Another interesting detail from the analysis of Windows Error Reporting data for Explorer


I was in a meeting last year where I learned an interesting tidbit of information. One of the people at the meeting was looking at the error reports submitted against Explorer, and the breakdown went something like this. For the purpose of discussion, the number of reports have been normalized into “units”, the precise meaning of which is left unspecified, but is meaningful for comparison purposes.†

Rank Cause Units
1 XYZ.v2 Virus 6 million
2 XYZ.v3 Virus 5.5 million
3 XYZ.v1 Virus 5 million
4 XYZ.v1 Virus 4.5 million
5 XYZ.v2 Virus 4.5 million
6 XYZ.v2 Virus 4 million
7 Bug 271828 50,000

The XYZ virus (not its real name) and its variants together are responsible for the top six categories of Explorer crashes, and by an enormous margin. Seventh place, an actual bug, comes in at only 1/80th the rate of number six; if you group all the XYZ virus failures together, then the combined virus failures outnumber the most popular Explorer bug by a factor of nearly 600.

I remember reading a report that half of Explorer crashes can be directly attributable to malware. Seeing the top Explorer crash swamped by a single virus really drives that point home.‡

Footnotes

†I don’t know what these units mean either.

‡The anti-malware team is very interested in this data, because when a new category of Windows crashes suddenly spikes in popularity, there’s a decent chance that a new virus is on the loose.

Comments (47)
  1. Nathan_works says:

    I am curious where "poorly written shell extensions" would fall into the rankings for explorer crashes.. Given your numerous articles about how to write one, and how they are non-trivial (or at least easy to get wrong).

  2. carl says:

    has microsoft ever considered releasing a critical update that would block or remove these viruses? maybe some of these people without proper anti-virus software installed have automatic updates turned on.

  3. Jonathan Wilson says:

    Carl, isn’t that what "Windows Malicious Software Removal Tool" does?

    The other issue for Microsoft is that if they make the OS do too many things related to detection, removal and prevention of viruses and nasties, they are going to get hit with anti-trust complaints coming from Symantec, Mcafee etc etc for much the same reasons Netscape complained about the bundling of Internet Explorer (only more so because Netscape was free and the anti-virus vendors charge money for their products)

  4. Rick C says:

    Jonathan, Netscape was only free for home use, remember?  Also, at least according to the blurb, the Windows Malicious Software Removal Tool only takes out a handful of threats, or it only lists a few.  Now, if you get this kind of disparity, where one malware causes 600x the number of crashes as the top reported bug, it’s probably worth putting that in the removal tool anyway.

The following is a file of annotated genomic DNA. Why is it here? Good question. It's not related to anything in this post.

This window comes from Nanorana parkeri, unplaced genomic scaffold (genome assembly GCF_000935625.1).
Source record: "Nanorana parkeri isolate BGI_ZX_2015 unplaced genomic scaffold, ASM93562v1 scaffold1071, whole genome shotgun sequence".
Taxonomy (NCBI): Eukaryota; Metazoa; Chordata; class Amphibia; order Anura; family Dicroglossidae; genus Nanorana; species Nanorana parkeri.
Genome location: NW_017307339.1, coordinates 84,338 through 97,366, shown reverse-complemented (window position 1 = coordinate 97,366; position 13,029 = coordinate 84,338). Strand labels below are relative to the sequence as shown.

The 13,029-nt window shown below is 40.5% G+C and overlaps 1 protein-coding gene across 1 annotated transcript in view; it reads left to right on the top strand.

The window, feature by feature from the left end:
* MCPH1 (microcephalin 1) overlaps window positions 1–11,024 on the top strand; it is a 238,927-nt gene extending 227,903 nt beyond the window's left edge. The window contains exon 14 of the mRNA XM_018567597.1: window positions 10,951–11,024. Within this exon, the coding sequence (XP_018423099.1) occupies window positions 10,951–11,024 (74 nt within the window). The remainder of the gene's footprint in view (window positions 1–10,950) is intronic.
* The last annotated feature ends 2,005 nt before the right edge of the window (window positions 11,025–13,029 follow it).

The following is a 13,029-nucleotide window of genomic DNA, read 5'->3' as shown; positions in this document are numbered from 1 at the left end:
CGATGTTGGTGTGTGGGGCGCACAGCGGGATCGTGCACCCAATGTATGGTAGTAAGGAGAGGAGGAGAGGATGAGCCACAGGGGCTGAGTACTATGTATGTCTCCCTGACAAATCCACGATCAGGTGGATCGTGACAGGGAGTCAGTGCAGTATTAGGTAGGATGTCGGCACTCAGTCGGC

5. AndyB says:

    I’ve only rarely had a crash with explorer.. now, hung to the point where I reboot is a significantly more common occurrence.

    If I use task manager to kill explorer, I don’t think I’ve ever seen the crash report dialog ask me to send info about it to MS, so I doubt the crashdump reports see many of these hung explorer problems, so I’m not surprised that the explorer crashdump stats are like they are.

    [Hangs are also reported if you kill it from the Application tab of Task Manager. (The Processes tab uses TerminateProcess, and there’s no way to tell whether the process was terminated as part of normal operations or because it was unresponsive.) -Raymond]
  6. RyanBemrose says:

    I wonder how many Microsofties looked up that bug number before realizing that Raymond made up the number and it had nothing to do with IE crashes.

  7. SteveL says:

    This is interesting. Assuming that the crashes of explorer.exe are actually side-effects of the virus, and not their goal, why are they so incompetent? Or more importantly, what are they trying to do that causes the crash?

  8. Darrell says:

    What would really be great is if there was a way to add a "keep me informed" option in the crash report dialog – if the crash I submitted was actually caused by virus "XYZ V2", then I’d really like to know that my computer is infected.

    Of course, I’m sure this adds much more complexity to a system not really designed for that, but I could see the usefulness of such a system.  Plus, most people who would be most in need of such information would probably also be those who wouldn’t use such an option …

  9. SteveL says:

    RyanBemrose says "I wonder how many Microsofties looked up that bug number before realizing that Raymond made up the number and it had nothing to do with IE crashes."

    Now that’s the difference between open and closed source. In open source we’d create a firefox bugzilla entry with that number just for consistency, and if that wasnt enough someone would add the crash as a new firefox plugin.

  10. Richard says:

    @Ryan

    I wonder how many Microsofties looked up that bug number before realizing that Raymond made up

    the number and it had nothing to do with IE crashes.

    If it really is the top explorer crash, that’s a mighty fine coincidence. I guess the problem is the bug is unchanged under differential analysis?

  11. Non-TV Watcher says: